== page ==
SCOBY Mold: What It Is, What Causes It, and How to Deal With It

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Finding mold on a SCOBY is every homebrewer’s nightmare. When you brew kombucha at home, your SCOBY is an integral part of the journey, and the smallest amount of mold can hurt the entire process. Understanding what causes SCOBY mold and how to handle it is vital.

Can a SCOBY Grow Mold?

A SCOBY can grow mold if proper measurements and caution are not taken during storage or brewing. Like bread that produces moldy patches, mold spores can grow on a kombucha SCOBY.

A SCOBY, or symbiotic culture of bacteria and yeast, is a living culture of microorganisms and bacteria. The bacteria and yeast feed off the sugar in the sweet tea and ferment it into alcohol, acid, and carbon dioxide to create kombucha.

Mold reproduces by releasing tiny spores that float through the air and land in different locations. If they land on a damp surface, they will begin to build colonies. A moldy SCOBY may contain contaminants that can compromise your entire batch of kombucha. Kombucha mold should not be ingested, as it can cause illness or allergic reactions.

What Does a Moldy SCOBY Look Like?

The molding will almost always occur during the first fermentation process. If you are a first-time brewer and are unsure what a moldy SCOBY looks like, be aware of the following:

  • Fuzzy or dry spots on the surface: If your SCOBY begins to grow fuzz or you see dry areas, this is a good indication that your SCOBY has grown mold. Because mold needs air to survive, it will always form on the surface of your SCOBY near the top of the brewing vessel. If you notice anything underneath your SCOBY or floating in your kombucha, it is probably yeast particles, not mold.
  • Circular patterns: Generally speaking, mold will grow in clumps and circles, making it easier to identify.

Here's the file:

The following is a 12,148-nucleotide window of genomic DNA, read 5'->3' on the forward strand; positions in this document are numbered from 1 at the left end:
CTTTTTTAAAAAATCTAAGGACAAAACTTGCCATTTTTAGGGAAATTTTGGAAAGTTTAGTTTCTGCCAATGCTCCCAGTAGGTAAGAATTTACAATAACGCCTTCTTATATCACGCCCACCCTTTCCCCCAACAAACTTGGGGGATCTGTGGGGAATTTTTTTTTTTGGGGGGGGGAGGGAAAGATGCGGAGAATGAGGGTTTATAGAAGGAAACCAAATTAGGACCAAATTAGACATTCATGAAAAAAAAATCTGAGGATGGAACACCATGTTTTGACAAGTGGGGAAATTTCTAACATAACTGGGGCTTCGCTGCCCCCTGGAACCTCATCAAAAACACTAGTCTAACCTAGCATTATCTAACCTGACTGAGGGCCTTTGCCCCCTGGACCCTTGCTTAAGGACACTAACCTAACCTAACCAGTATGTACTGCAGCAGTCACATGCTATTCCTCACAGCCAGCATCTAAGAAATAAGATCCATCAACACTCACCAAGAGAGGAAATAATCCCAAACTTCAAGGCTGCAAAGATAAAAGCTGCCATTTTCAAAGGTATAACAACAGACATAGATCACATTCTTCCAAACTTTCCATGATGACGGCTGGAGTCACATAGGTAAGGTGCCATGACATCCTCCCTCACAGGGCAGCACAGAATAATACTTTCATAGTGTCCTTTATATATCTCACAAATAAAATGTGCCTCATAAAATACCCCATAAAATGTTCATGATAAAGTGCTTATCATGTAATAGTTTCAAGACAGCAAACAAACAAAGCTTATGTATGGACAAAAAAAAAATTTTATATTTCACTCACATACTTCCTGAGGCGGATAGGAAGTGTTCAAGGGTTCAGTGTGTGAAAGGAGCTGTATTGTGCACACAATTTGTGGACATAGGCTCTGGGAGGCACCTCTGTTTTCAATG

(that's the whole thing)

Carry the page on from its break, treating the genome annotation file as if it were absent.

• Discoloration: Kombucha SCOBYs are typically brown or tan, so if you see white, blue, green, or black, this could be mold. White may be difficult to determine because not all white spots on your SCOBY are mold, but you should be able to tell by using the other determiners from this list.
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Various colors of mold

3 Main Causes of SCOBY Mold

There are multiple reasons mold could grow on your SCOBY, but here are the most common:

1. The brewing temperatures are too cold

If you are brewing your kombucha in temperatures below 65 degrees Fahrenheit, your fermentation process will slow. Fermentation produces acidity that keeps mold away and maintains a healthy SCOBY. You should always keep the temperature in the mid-70s for successful kombucha fermentation.

2. Brewing with flavored tea

If you introduce oils and outside flavor compounds to your kombucha during the first fermentation, the environment will be altered, which can harm your SCOBY. Avoid using flavored teas for your homebrew unless they are organic and free of additives. Your best bet is to use natural green or black tea for the first fermentation process and add flavors during the second fermentation.

3. Not using enough starter liquid

If you do not have enough starter tea, the quality of your kombucha will be diminished. You should always save at least two cups of starter tea from the first fermentation when taking out kombucha for the second fermentation. This will ensure you have enough starter liquid for a new batch and keep mold away from your SCOBY while it rests.

Can You Clean Mold Off a SCOBY?

If your kombucha culture has mold, you cannot clean it off. Once it has begun to form, it will continue to grow back, even if you think you have removed it.

What Do You Do If Your SCOBY Has Mold?

If you notice that your SCOBY is growing mold, you should discard it immediately. Additionally, discard any homemade kombucha tea made with the SCOBY. Then, you must disinfect your brewing vessel and any other tools used in your brewing process.

If you’d like to continue brewing kombucha, find a new SCOBY.

How to Prevent Mold From Growing On a SCOBY

  • Use enough starter liquid from a SCOBY hotel or other starter tea.
  • Use heating methods (like a heating mat) during colder months.
  • Don’t place houseplants in the vicinity of your brewing station.
  • Ensure the kombucha can adequately breathe during the first fermentation.
  • Never expose your brew to cigarette smoke.


Margaret has been drinking kombucha for its health benefits since 2010. Not only does she love drinking it, but she also enjoys brewing her own homemade booch. Her favorite combination so far is mint-strawberry, but she is always experimenting with new recipes.

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